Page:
Project requests and email responsiveness of Indian professors

In this article in the Jan 10th 2012 issue of Current Science, authors claim that Indian senior academicians and professors (so, I am excluded!) are either less interested in using email as key mode of communication or not as e-literate as their Western counterparts. I am inclined to agree with their broad conclusion.

Basically, authors posed as a bright student interested in summer internship, and attached a CV to boost their case. They sent out emails to faculties some 15-20 institutions within India and abroad, and waited for a response. As an example, it seems they got responses from 50% of faculty they emailed to at MIT as against 15% from IISc and just around 11% from our neighbors at NCBS!

Just a curious question: did participants have their consent to this ‘experimental study’? Is it okay to send emails with an intention to experiment without participant’s consent?

Anyway, here are some of my funny to sometimes annoying experiences in last four months of joining IISc regarding requests for project assistant/internship positions.

(1) Many emails are very generic. For example, a mail that reads like

Dear Professor,

My name is NAME and I am a n^th year undergraduate student in the department of ABC, at location (x,y,z). I am looking for a project under your guidance at an esteemed institute like yours in the month of may or june. I am aware of the superior quality of research at your institute. I have enclosed my resume in this mail which contains all the required details and my skills set.Hoping for a positive and speedy reply.

Thanking You,
Yours Sincerely,

NAME.

could be sent to 100’s of people without any modification. In fact, in this particular case there was an undisclosed recipient list meaning that Mr/s NAME took the easiest route of sending same email to all people he wanted in just one go! Awesome, so I never reply to such emails (there are exceptions, see point [3] below!).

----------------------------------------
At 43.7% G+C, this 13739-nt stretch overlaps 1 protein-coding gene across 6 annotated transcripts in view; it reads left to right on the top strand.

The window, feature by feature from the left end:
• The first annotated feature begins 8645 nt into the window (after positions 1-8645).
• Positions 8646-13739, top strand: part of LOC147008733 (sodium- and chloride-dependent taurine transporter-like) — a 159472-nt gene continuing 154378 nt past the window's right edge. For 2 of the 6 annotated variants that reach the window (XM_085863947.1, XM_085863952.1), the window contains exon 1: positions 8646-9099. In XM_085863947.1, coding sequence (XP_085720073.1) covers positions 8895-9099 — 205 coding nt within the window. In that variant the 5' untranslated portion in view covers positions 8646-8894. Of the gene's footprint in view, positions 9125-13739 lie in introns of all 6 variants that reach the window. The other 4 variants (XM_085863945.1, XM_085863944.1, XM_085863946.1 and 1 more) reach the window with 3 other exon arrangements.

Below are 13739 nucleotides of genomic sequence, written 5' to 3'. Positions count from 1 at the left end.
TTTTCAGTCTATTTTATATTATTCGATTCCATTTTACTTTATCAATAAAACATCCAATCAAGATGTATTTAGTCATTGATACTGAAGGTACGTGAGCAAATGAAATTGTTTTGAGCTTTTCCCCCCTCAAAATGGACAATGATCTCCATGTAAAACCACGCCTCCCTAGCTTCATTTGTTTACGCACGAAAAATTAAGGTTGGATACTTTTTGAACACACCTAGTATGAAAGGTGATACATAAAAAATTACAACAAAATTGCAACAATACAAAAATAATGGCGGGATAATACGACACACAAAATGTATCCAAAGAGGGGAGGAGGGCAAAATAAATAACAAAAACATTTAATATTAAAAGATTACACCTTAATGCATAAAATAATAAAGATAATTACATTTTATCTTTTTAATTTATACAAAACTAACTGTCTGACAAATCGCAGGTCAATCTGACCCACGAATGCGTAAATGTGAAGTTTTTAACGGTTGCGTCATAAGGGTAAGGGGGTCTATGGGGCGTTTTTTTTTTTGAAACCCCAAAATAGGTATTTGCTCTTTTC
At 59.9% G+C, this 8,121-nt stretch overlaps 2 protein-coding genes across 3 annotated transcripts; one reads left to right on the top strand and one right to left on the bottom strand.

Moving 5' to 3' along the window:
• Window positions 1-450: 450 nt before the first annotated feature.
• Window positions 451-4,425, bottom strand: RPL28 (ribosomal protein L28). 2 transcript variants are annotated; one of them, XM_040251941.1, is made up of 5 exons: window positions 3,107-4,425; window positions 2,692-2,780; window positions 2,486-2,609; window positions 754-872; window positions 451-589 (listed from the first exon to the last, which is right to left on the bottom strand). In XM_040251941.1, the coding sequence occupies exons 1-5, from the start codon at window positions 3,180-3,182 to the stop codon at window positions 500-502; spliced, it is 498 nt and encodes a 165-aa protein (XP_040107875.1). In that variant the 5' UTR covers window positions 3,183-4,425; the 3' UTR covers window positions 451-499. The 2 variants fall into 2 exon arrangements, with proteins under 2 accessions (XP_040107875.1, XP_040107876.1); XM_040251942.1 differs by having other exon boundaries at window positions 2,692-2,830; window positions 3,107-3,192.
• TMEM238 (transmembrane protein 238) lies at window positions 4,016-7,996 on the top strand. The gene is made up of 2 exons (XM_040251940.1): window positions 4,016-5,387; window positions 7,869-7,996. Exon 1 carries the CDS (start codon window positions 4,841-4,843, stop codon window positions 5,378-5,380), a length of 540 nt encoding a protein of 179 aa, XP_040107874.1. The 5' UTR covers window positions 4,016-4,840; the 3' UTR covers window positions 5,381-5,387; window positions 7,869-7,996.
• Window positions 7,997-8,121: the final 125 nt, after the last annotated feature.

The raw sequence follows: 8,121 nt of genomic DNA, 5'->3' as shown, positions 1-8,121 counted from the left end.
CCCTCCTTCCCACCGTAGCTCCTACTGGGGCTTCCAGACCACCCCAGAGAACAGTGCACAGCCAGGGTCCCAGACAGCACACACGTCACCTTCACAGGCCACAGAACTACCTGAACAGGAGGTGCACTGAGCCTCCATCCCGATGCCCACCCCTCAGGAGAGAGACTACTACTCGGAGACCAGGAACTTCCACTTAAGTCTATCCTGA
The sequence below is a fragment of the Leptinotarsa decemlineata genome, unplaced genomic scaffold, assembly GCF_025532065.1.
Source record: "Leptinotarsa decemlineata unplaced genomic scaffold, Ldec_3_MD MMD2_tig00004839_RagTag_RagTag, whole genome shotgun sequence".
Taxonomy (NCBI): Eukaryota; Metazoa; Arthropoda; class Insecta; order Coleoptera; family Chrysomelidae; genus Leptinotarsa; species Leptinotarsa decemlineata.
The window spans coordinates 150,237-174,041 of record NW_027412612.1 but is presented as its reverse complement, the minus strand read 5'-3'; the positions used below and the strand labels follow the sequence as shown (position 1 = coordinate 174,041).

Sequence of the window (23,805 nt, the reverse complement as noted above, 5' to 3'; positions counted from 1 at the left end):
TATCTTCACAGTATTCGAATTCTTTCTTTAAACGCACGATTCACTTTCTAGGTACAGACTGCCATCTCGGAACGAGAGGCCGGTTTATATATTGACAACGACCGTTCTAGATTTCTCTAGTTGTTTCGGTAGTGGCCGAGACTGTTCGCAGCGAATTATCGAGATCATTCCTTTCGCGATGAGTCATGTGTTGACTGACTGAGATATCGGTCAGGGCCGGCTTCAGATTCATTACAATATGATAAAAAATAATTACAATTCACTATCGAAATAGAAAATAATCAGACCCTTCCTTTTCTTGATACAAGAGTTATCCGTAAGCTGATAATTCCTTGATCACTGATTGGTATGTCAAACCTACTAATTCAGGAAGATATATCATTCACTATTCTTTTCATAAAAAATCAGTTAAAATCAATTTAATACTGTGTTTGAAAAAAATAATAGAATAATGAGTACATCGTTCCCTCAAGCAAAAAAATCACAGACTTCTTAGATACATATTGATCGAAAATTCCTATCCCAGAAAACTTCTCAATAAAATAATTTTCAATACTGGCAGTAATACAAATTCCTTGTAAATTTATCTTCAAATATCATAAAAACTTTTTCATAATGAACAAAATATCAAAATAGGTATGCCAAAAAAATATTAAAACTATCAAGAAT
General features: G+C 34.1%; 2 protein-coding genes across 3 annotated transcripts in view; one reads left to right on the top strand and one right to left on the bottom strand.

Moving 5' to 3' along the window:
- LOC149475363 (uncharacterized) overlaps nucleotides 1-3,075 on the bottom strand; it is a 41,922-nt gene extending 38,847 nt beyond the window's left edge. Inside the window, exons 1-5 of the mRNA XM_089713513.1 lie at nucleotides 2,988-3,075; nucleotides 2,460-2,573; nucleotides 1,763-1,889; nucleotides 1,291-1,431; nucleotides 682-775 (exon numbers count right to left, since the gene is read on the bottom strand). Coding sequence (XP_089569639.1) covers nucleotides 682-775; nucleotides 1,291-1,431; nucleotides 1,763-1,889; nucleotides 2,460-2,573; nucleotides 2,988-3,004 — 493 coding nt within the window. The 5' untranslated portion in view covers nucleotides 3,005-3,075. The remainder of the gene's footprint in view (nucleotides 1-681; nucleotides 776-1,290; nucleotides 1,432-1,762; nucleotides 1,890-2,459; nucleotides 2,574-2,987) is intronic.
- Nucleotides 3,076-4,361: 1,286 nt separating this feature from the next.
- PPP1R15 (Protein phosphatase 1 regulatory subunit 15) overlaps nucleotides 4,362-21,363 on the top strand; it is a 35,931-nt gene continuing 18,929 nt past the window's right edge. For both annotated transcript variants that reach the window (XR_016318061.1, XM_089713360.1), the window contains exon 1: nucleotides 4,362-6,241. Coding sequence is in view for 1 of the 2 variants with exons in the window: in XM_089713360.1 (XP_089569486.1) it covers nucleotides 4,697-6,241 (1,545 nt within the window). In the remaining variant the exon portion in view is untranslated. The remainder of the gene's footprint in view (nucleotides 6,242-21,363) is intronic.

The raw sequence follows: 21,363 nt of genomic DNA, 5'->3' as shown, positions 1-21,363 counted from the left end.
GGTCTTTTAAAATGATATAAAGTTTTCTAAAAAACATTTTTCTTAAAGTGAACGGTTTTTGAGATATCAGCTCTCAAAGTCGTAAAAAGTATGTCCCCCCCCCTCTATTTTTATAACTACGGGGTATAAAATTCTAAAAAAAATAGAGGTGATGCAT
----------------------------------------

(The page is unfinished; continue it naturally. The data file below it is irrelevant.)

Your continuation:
(2) Other extreme is when someone wrote

As I’m interested in your work of ecosystem dynamics,animal behavior,animal mediated seed dispersal , and also interested in environmental science. .Could you please give me this great opportunity to work with you.Please Sir!

So, this student is interested in all aspects of my research work (fortunately, it did not include magnetoresistance!) which can happen with such minimal probability, so I tend to think that this student blindly copied key words from my website! Awesome again, so I did not reply.

(3) One student sent the same generic email four times in 2 hours. If someone thought thats the way to get replies for generic emails, yes thats right! I had to reply back  to make sure I don’t get more emails from that student.

(4) In one instance, a student wrote “I like to work on so and so” that your lab focusses on. I knew, almost certainly, I dont have that sentence on my webpage. When I googled that phrase, it was on the website of some other faculty of one of IIX’s! I promptly replied back and told that student to be more careful, before clicking SEND, as to who the mail is intended to go!

(5) Another student had sent a research statement, and I looked at it with lots of enthusiasm. It was rather incoherent, which is okay for an undergraduate student with not much experience in English writing (I still struggle to write). But incoherence was punctuated with a sequence of proper good english sentences. I knew something was fishy, and finally some sentences begin to make me feel very nostalgic. This time I did not have to google, since some of those sentences of research statement were picked as they are from the abstract of my very recent paper, still fresh in my memory!

I wrote back, since many students in India are not even aware, saying this is a bad practice and is a serious academic offense. Student wrote back apologizing and said he/she had no idea that we should not copy from other’s sources.

(6) Having said all this, I also do get quite a few emails that are genuinely written. I have had one such student visit me in December, and one is currently working the lab. These are great folks to work with and I hope we will do some good stuff together.

Google+ Profile

I have been hoping to maintain an active blog writing both lab updates and anything else I find interesting, but as you clearly see, nothing much has happened here.

However, I have been relatively more active on Google+ where I post interesting links, including a number of cool swarming videos; here is the link to my profile. Good thing about G+ is that it is likely to elicit more response/comments from readers, can be easily shared (or +1’ed).  Although most of my posts are public, I can also chose to discuss some topics privately with a circle of my choice.

I found a wordpress plugin that automatically exports G+ public posts, and comments, to the blog, but unfortunately it works only with a purchase of self-hosted blog from wordpress.org (not .com, which is what I have). I am still thinking what is best, G+, wordpress, or just stick to the department webspace or use a combo of all of these. Any suggestions?